And that’s about where our adventure took a turn.
We headed to the playground to let the kids burn off the last of their energy before we drove back home. After a few minutes, both boys headed over to the swing. Geoff and I sat at one of the picnic tables, keeping an eye on them both. Kain, my ten year old, jumps off the swing, as kids have done probably since the beginning of the invention of the swing. He lands on his feet but immediately whips his hand up to look at it. I can tell by his pause that something is wrong, and even say to Geoff “watch, he’s going to come running over”. Of course, I figured it was a minor cut, maybe a bug bite, or other typical playground incident.
Sure enough, he comes running. But from even 20 feet away I can already see the blood gushing down his arm. Uh oh. As he thrusts the hand in my face I’m immediately taken not by what I see, but by what I DON’T see. And what I don’t see is the whole top third of his pinky finger. It’s gone.
Kain gave me permission to share this story, yet still I won’t go into a ton of detail, but instead I’ll give you the rundown:
In a total freak accident, we can only guess that his finger somehow got pinched in the swing, and the combination of that, plus his jump, tore off the top of his finger. We’re not just talking the finger tip, but literally the first 1/3 of an inch or so, well below where the fingernail once was.
6 hours in the emergency room later, my little dude had some of the bone of his finger amputated by the doctor (about to the top joint) so that they could literally sew up what was left of his pinky finger.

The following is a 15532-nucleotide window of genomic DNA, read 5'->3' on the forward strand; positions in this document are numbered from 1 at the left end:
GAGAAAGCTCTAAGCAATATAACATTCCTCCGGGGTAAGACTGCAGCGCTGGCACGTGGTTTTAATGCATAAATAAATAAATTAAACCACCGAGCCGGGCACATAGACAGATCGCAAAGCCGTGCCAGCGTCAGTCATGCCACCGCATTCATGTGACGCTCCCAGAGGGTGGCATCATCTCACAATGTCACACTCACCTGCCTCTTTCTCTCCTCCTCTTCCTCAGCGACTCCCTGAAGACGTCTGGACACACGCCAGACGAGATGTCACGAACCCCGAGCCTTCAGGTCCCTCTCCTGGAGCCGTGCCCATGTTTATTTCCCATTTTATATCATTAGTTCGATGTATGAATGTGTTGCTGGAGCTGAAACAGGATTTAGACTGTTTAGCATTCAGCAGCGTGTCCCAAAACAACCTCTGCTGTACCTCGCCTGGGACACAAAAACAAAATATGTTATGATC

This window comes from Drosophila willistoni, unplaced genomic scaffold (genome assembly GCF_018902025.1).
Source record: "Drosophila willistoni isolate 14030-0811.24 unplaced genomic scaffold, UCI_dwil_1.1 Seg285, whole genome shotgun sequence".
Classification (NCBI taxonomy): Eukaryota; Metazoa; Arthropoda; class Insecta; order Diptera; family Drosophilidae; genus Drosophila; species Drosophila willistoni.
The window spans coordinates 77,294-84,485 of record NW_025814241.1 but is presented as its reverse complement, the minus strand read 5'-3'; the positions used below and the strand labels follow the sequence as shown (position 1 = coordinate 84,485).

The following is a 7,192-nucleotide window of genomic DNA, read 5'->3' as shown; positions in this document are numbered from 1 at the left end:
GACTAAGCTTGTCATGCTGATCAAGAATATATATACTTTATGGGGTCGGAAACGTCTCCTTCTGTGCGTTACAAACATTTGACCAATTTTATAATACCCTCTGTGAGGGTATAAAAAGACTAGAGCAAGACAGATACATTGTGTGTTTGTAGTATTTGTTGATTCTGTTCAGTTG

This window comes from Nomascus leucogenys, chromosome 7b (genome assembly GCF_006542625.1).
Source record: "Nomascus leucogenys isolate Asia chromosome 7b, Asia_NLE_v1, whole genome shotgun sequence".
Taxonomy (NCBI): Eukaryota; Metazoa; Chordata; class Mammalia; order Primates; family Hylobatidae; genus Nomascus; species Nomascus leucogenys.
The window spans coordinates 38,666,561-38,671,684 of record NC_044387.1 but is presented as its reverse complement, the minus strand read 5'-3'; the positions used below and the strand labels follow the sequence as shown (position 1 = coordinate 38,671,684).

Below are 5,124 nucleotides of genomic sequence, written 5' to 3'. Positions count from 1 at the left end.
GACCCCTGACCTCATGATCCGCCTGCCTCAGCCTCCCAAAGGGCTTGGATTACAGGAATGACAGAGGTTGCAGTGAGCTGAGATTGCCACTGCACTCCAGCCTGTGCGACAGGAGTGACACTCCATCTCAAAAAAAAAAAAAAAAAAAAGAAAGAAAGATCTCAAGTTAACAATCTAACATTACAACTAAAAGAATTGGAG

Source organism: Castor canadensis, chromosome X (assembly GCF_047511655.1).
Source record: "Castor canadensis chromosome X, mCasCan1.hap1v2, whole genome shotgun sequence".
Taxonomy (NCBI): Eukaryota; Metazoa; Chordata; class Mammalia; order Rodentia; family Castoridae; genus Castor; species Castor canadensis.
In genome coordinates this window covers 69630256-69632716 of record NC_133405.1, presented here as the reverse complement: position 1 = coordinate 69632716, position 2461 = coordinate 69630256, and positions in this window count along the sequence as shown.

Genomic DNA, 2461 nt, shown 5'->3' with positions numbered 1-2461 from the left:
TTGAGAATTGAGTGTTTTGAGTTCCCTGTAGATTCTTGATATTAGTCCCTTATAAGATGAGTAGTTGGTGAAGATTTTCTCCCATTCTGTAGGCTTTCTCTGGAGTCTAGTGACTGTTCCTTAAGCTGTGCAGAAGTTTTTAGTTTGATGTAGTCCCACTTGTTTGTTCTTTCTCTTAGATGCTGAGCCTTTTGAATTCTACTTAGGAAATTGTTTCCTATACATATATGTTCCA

I had told my guys that I wanted an adventure, but I’m not sure if I mean to that extent!
I contemplated posting this incident on my blog, because it’s my son’s story, and not mine. Ultimately, I wanted to share
three FOUR important things:
1. The other parents at the playground, the staff at the emergency room, and even some locals we met while we were there, we all absolutely incredible. I cannot thank the people we came into contact that afternoon enough for their kindness. Dillon, SC, you are amazing.
2. Upon reaching out to the state park to let them know what happened, they told us that they are immediately installing the plastic covers that go over swing chains. Their thoughtfulness and follow up was incredibly appreciated. Let me be clear: I do NOT blame the park for this incident. It was such a random and unfortunate thing to happen. Let’s be real, how many times have we all jumped off swings, and landed unscathed? THOUSANDS of times in my lifetime alone. Before we drove to the ER, I checked the swing quickly and found absolutely nothing out of place, no sharp spots, nothing other than a normal swing. Which leads me to my next point:
3. Parents: though again, I believe that this was a freak accident, it might be worth warning your kids about the dangers of those chains on swings, and to just be aware of where they place their little fingers. And if you have a swing set of your own: buy the plastic chain covers.
4. My son is the bravest, strongest, most badass little human being I’ve ever met. Holy cow, I have a new hero and source of inspiration. He handled that whole thing better than I EVER could have, and has continued to handle it with strength and humor.
Kain is in GREAT spirits about the ordeal, and seems to be just fine with the idea of living the rest of his life with 2/3rd of his pinky finger…though he said it might be a while before he hops on a swing again.
So, needless to say, our quest for the Ultimate Outsider is off to an interesting start. Here’s hoping the next 44 park visits are
slightly significantly less dramatic!
Heather Hart is an ACSM certified Exercise Physiologist, NSCA Certified Strength and Conditioning Specialist (CSCS), UESCA certified Ultrarunning Coach, RRCA certified Running Coach, co-founder of Hart Strength and Endurance Coaching, and creator of this site, Relentless Forward Commotion. She is a mom of two teen boys, and has been running and racing distances of 5K to 100+ miles for over a decade. Heather has been writing and encouraging others to find a love for fitness and movement since 2009.